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Five key principles of value investing

Ben Hobson

Value Investors worldwide disagree on many aspects of investing, but rarely on some fundamental principles!

Key Principle 1: Price is not value

The first key lesson for the would-be Value Investor is that the worth of a business is independent of the market price. A stock quote from day to day is only how much just the few shareholders who bother to trade that day decide their investment is worth. It is categorically not the worth of the entire company. This is the reason share prices so often spike when being bid for by an acquirer, who generally has to pay something closer to fair value. Investors should understand that the share price is like the tip of an iceberg – you can see it, but you’ve no idea how big or small the iceberg is below the surface unless you put on your dive suit. As Ben Graham has observed: “price is what you pay, value is what you get”, meaning that big swings in the market don’t necessarily mean big swings in value. When you buy a stock, you are buying ownership of a business with real assets. Should that really change just because the market is moody or plagued by worries about liquidity?

Key Principle 2: Mr Market is a crazy guy

In Graham’s “The Intelligent Investor”, a book which is required reading, the author conjured his now infamous parable of Mr Market. He asks the investor to imagine that he owns a small share of a business where one of the partners is a man named Mr Market. He’s a very accommodating man who tells you every day what he thinks your shares are worth while simultaneously offering to buy you out or sell you more shares on that basis. But Mr Market is a manic depressive whose quotes often bear no relation to the state of the underlying business – swinging from the wild enthusiasm of offering high prices to the pitiful gloom of valuing the company for a dime. As Graham explains, sometimes you may be happy sell out to him when he quotes you a crazily high price or happy to buy from him when his price is foolishly low. But the rest of the time, you will be wiser to form your own ideas about the value of your holdings, based on updates from the company about its operations and financial position.

Key Principle 3: Every stock has an intrinsic value

The critical knowledge an investor needs to take advantage of Mr Market’s behaviour and inefficient prices is an understanding of the true value of a business. The true value of a business is known as its ‘intrinsic’ value and is difficult, though not impossible, to ascertain. Most investors preoccupy themselves with measures of ‘relative’ value which compare a valuation ratio for the company (perhaps the price-to- earnings, price-to-book or price-to-sales ratio) with its industry peer group or the market as a whole. Inevitably though, something that appears to be relatively cheap on that basis can still be over valued in an absolute sense, and that’s bad news for the Value Investor who prefers to tie his sense of value to a mast in stormy waters. Intrinsic valuation looks to measure a company on its economics, assets and earnings independently of other factors.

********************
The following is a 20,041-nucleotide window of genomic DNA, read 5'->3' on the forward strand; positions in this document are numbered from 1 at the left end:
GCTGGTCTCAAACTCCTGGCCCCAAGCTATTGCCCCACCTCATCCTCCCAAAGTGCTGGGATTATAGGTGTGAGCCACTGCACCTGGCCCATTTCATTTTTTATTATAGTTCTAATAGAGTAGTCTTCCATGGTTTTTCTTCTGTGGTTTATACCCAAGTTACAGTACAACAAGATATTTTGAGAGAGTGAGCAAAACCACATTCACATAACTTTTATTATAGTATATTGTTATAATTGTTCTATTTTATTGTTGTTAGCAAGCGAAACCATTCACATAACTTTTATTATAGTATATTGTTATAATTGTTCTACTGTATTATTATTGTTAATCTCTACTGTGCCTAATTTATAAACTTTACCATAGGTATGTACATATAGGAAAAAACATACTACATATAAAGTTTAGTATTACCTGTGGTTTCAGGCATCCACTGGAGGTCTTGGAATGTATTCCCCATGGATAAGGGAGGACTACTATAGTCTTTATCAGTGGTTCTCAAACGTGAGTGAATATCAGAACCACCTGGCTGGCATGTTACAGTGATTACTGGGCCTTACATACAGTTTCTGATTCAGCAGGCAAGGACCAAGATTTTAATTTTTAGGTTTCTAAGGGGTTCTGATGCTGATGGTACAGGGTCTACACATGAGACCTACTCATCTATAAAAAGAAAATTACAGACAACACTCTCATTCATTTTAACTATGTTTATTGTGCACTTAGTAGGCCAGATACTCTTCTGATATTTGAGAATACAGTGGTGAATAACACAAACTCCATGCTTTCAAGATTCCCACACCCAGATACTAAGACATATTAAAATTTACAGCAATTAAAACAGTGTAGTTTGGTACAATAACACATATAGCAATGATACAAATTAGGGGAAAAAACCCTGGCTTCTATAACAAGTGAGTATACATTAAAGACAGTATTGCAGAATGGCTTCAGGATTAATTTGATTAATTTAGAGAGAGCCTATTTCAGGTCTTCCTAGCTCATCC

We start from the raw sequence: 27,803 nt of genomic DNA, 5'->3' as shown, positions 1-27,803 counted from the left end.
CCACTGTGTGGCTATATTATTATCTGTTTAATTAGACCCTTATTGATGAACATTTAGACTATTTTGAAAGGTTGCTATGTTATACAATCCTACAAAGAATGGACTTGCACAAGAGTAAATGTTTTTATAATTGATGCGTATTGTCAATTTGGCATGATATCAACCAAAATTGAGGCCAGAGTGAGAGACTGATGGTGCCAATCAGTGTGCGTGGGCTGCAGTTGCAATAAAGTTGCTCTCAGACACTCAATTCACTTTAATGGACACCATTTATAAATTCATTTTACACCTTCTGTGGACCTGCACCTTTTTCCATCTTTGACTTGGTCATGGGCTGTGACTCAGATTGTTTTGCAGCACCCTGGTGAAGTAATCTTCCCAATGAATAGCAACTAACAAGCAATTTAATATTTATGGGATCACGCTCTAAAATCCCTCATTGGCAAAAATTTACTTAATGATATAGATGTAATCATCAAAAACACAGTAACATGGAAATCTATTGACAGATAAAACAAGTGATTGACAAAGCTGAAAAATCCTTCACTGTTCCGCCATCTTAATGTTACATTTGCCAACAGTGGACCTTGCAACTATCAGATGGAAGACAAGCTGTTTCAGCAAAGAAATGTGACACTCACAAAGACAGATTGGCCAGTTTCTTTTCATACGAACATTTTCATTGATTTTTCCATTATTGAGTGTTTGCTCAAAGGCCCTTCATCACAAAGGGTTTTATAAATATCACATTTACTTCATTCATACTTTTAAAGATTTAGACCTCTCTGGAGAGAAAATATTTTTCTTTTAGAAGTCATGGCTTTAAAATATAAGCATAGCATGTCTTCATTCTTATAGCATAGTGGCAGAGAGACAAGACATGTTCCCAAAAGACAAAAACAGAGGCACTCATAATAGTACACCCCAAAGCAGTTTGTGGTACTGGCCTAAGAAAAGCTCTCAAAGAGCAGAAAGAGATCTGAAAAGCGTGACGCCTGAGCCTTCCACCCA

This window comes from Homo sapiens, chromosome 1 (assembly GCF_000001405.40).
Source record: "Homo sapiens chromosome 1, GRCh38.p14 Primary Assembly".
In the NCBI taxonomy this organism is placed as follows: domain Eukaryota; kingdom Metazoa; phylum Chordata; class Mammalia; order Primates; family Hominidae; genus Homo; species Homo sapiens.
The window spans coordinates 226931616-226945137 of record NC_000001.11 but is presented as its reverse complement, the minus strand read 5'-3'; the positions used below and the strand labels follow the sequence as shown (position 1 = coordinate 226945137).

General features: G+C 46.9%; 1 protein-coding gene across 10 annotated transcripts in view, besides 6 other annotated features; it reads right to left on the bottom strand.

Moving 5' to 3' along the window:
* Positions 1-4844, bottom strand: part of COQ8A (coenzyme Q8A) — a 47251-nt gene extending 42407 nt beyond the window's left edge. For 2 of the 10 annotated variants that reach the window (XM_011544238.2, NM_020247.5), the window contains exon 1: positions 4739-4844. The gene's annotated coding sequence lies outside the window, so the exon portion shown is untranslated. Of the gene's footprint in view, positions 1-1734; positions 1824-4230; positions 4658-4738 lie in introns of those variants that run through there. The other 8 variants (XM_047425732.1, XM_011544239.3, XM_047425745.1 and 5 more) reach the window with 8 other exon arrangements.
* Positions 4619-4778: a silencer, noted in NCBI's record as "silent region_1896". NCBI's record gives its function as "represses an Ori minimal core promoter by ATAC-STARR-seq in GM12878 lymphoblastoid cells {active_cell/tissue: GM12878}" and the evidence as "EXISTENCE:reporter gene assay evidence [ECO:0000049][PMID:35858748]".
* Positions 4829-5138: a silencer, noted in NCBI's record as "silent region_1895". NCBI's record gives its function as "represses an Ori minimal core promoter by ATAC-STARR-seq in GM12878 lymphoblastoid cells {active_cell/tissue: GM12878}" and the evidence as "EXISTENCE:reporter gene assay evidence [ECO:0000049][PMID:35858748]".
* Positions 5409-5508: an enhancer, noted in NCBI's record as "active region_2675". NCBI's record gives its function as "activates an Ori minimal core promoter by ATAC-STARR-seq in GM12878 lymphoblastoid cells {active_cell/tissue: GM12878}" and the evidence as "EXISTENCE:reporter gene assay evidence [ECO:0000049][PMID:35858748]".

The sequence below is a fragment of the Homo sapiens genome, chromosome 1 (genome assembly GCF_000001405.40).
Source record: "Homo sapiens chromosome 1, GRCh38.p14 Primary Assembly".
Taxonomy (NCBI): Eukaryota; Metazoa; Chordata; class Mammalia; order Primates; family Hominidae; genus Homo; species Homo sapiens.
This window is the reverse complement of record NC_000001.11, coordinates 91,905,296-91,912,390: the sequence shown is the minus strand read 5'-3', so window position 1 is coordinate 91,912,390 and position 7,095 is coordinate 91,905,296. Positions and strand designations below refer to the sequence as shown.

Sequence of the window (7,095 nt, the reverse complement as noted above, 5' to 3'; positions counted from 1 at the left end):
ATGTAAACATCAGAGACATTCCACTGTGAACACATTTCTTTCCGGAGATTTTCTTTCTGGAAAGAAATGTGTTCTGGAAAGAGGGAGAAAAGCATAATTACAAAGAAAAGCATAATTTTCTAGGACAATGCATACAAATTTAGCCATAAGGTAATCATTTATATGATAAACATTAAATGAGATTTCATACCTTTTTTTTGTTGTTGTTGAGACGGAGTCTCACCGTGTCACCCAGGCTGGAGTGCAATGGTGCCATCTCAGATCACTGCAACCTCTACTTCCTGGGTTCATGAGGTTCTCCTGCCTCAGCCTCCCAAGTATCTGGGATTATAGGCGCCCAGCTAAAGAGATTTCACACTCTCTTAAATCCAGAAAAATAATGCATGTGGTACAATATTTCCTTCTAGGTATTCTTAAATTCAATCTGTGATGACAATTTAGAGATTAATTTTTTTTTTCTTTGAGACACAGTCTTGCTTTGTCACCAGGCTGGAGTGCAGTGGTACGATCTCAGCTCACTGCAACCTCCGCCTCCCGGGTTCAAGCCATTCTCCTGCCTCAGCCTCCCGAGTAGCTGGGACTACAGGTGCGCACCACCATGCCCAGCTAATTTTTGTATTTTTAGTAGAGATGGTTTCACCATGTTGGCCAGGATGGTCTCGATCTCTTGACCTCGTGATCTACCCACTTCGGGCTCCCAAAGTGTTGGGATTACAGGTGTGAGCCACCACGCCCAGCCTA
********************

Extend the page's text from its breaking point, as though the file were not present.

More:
Key Principle 4: Only buy with a margin of safety

When Warren Buffett describes a phrase as the “three most important words in investing” every investor owes it to himself to understand what it is. The words are “Margin of Safety”. Seth Klarman defines this as being “achieved when securities are purchased at prices sufficiently below underlying value to allow for human error, bad luck or extreme volatility.” In other words, once you are certain that you have a fair estimate of a share’s intrinsic value, you must only buy the share when you are offered a price at such a discount to that value that you are safe from all unknowns. The difference between the price paid and the intrinsic value is the margin of safety. As Warren Buffett once opined "When you build a bridge, you insist it can carry 30,000 pounds, but you only drive 10,000 pound trucks across it". In the same way, "you don't try and buy businesses worth $83 million for $80 million. You leave yourself an enormous margin".Opinions are divided on how large the discount needs to be to qualify the stock as a potential ‘buy’. Indeed, the bad news is that no-one really agrees on this. In his writings, Graham noted that: “the margin of safety is always dependent on the price paid. For any security, it will be large at one price, small at some higher price, nonexistent at some still higher price”. He suggested looking for a margin of safety in some circumstances of up to 50% but more typically he would look for 33%.

Key Principle 5: Diversification is the only free lunch

Diversification is incredibly simple to understand – you shouldn’t put all your eggs in one basket – but in practice, it seems to be extremely difficult to pull off. The majority of individual investors are massively under-diversified, often with an average portfolio size of only four stocks. The value investing camp splits into two on this topic. Fundamental value hunters who follow Warren Buffett tend to fall into the ‘focus portfolio’ camp believing that you should put all your eggs in just a few baskets and watch them like a hawk. An alternative approach is that espoused by the more ‘quantitative’ value farmers who seek to ‘harvest’ the value premium from the market. As we shall see, Graham recommended owning a portfolio of 30 bargain stocks to minimise the impact of single stocks falling into bankruptcy or distress, while Joel Greenblatt recommends a similar level of diversification when following his Magic Formula strategy.

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